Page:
Copyright, Arctic Startup Ltd.
A week has soon passed since the Arctic15 startup conference in Helsinki and its time to list the highlights from the most recent activity gauge in the Nordic region and the Baltic states. Key takeaway: both investor size and number doubled.
The Nordic and Baltic startup ecosystem is stronger than ever. That’s despite increasing mentions of gargantuan valuations at some startups, especially in Silicon Valley. On the contrary, the louder the cries for a U.S. bubble sound, the more international focus the region seems to attract.
While last week’s Arctic15 was just a tenth of the size of it’s sibling Slush,* arranged each November in Helsinki, it still managed to lure the world’s largest venture capital firm to its roster of investors. In addition to New Enterprise Associates, with $18 billion under management, many other important U.S. players decided to attend, such as SV Angel, Google’s early investor, and Y Combinator, which helped spawn Airbnb.
The leap from last year was marked. The largest investor grew twice in size and the number of large non-Nordic investors more than doubled too. Clearly, in the current investor climate, there is a need for two startup conferences in Finland. While the value of Slush with its 14000 attendees remains undisputed, the larger it expands, the more there also is a calling for a more private event.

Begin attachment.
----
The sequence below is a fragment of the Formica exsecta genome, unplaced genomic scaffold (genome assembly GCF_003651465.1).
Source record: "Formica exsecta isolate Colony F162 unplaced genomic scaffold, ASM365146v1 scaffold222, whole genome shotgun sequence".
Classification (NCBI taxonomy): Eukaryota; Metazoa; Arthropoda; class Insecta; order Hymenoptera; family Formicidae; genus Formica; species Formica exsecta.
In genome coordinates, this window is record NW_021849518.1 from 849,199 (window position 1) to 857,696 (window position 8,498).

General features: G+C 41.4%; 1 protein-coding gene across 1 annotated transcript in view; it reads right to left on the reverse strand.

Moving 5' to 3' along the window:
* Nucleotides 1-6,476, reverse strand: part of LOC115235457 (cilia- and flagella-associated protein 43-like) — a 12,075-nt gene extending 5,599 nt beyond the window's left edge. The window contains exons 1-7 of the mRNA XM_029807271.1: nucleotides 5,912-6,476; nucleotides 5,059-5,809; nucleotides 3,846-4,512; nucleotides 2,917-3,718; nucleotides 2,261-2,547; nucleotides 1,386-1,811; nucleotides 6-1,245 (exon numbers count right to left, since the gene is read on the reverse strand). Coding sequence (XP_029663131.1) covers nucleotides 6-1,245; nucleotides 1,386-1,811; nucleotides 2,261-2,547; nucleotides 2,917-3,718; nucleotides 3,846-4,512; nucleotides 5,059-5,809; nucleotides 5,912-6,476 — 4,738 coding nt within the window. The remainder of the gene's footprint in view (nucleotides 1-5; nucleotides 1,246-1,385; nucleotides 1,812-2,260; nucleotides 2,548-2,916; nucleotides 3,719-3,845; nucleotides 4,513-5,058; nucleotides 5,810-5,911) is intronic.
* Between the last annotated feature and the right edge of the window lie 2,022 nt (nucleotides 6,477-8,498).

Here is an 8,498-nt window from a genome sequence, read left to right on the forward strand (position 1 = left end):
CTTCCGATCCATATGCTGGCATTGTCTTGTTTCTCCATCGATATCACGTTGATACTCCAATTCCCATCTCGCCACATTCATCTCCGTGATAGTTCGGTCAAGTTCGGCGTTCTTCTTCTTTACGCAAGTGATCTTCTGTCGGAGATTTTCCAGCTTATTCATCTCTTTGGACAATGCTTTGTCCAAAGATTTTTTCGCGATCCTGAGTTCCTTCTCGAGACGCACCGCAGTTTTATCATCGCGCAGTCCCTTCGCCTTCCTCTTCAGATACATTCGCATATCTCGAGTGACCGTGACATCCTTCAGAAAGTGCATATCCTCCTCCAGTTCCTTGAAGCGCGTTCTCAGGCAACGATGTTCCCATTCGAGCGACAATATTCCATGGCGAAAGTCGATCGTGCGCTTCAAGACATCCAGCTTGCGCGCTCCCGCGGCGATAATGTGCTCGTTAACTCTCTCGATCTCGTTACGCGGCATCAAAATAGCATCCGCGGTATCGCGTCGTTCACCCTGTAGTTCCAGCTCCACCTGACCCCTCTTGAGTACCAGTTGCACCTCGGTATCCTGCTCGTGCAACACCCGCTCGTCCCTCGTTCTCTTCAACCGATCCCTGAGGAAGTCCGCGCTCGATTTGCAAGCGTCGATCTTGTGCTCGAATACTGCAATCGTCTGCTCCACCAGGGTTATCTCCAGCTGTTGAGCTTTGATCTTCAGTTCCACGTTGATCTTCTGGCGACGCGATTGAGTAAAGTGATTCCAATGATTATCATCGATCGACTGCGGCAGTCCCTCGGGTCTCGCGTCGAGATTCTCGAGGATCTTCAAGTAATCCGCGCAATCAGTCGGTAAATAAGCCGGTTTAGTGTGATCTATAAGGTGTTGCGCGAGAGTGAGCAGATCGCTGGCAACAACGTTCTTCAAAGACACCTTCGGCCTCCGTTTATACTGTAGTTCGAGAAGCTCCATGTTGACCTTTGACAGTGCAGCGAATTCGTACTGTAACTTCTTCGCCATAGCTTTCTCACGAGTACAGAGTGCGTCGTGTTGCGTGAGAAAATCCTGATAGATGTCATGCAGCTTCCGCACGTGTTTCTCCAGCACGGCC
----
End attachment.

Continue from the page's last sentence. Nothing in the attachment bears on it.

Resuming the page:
The comments we heard last week from foreign VC’s echo this view. A smaller event allows for more focused deal sourcing and relationship building. At the giant conferences, such as Slush and Ireland’s Web Summit, “you might have to sacrifice serendipity for planning,’’ Forbes’ Frederico Guerrini wrote ahead of Arctic15.
Acknowledging the need for smaller venues, the current valuation differences on both sides of the Atlantic probably boosted Artic15’s attractiveness further. During the conference, Mosaic Ventures, who also attended the event, published a report speculating that a possible startup bubble may be more tempered in Europe than in the U.S., signalling that investors should seek for a safe haven on the old continent.
And Arctic15 is increasingly spanning the old continent. Of all the startups, the one that I felt had the most diverse canvas was Bold Gadgets, whose Palestinian founders worked from Estonia, sold pre-orders globally on Indiegogo and pitched in Helsinki to the world’s largest investor. This makes perfect sense to the Arctic15 arrangers who themselves are immigrants.
While the event is fast becoming more international, it still manages to distill that special Finnish flavour. The event catering was exceptional, with locally-sourced whole pork roasts being the centerpiece of the offering. Although the premises at times felt big for the venue — Slush filled the same space with ten times the attendees in 2013 — it was laid out so that people could in comfort cruise from the main stage to the side stage, passing the deal room, the startup stands and the superb barista section.
The hidden eponym in the name of the event, the pitch slam competition with its fifteen finalists,** was this year won by Finland’s Fourdeg, a building automation startup that claims to cut district heating costs by up to 28 percent.
We owe all the wonderful Arctic15 arrangers a big thank you for a superbly arranged two days. I only have one wish for Arctic15 next year. Let’s not grow it much bigger. It’s perfect as it is.
Notes to reader:
*Ilkka Kivimäki, chairman of Slush, is a partner at Inventure.
**The author was a non-voting contributor to the main prize awarded at Arctic15.